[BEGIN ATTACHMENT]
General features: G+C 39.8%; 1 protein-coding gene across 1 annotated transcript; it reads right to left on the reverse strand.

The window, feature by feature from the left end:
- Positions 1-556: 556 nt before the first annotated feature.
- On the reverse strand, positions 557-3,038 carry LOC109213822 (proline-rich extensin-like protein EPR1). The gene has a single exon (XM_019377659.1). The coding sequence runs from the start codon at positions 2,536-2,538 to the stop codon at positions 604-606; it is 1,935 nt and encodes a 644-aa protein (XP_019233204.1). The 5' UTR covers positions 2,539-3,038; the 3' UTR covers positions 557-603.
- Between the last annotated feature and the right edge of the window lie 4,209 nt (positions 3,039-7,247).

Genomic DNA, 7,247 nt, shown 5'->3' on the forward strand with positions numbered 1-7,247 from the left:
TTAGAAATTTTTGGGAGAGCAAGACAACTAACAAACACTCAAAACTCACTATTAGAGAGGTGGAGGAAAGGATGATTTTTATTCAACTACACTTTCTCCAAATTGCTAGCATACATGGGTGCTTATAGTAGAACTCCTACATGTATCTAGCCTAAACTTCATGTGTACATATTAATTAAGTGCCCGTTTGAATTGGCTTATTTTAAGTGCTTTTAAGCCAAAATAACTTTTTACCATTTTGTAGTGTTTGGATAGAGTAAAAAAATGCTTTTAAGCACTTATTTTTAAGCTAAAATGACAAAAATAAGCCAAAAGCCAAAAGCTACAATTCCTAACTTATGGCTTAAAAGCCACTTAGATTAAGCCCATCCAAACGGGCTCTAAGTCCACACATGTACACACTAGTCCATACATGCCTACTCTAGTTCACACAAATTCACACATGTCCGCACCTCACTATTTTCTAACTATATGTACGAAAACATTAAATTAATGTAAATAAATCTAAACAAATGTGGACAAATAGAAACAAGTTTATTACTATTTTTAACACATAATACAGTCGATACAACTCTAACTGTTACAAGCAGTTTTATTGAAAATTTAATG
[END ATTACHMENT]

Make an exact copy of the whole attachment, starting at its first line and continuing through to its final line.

General features: G+C 39.8%; 1 protein-coding gene across 1 annotated transcript; it reads right to left on the reverse strand.

The window, feature by feature from the left end:
- Positions 1-556: 556 nt before the first annotated feature.
- On the reverse strand, positions 557-3,038 carry LOC109213822 (proline-rich extensin-like protein EPR1). The gene has a single exon (XM_019377659.1). The coding sequence runs from the start codon at positions 2,536-2,538 to the stop codon at positions 604-606; it is 1,935 nt and encodes a 644-aa protein (XP_019233204.1). The 5' UTR covers positions 2,539-3,038; the 3' UTR covers positions 557-603.
- Between the last annotated feature and the right edge of the window lie 4,209 nt (positions 3,039-7,247).

Genomic DNA, 7,247 nt, shown 5'->3' on the forward strand with positions numbered 1-7,247 from the left:
TTAGAAATTTTTGGGAGAGCAAGACAACTAACAAACACTCAAAACTCACTATTAGAGAGGTGGAGGAAAGGATGATTTTTATTCAACTACACTTTCTCCAAATTGCTAGCATACATGGGTGCTTATAGTAGAACTCCTACATGTATCTAGCCTAAACTTCATGTGTACATATTAATTAAGTGCCCGTTTGAATTGGCTTATTTTAAGTGCTTTTAAGCCAAAATAACTTTTTACCATTTTGTAGTGTTTGGATAGAGTAAAAAAATGCTTTTAAGCACTTATTTTTAAGCTAAAATGACAAAAATAAGCCAAAAGCCAAAAGCTACAATTCCTAACTTATGGCTTAAAAGCCACTTAGATTAAGCCCATCCAAACGGGCTCTAAGTCCACACATGTACACACTAGTCCATACATGCCTACTCTAGTTCACACAAATTCACACATGTCCGCACCTCACTATTTTCTAACTATATGTACGAAAACATTAAATTAATGTAAATAAATCTAAACAAATGTGGACAAATAGAAACAAGTTTATTACTATTTTTAACACATAATACAGTCGATACAACTCTAACTGTTACAAGCAGTTTTATTGAAAATTTAATG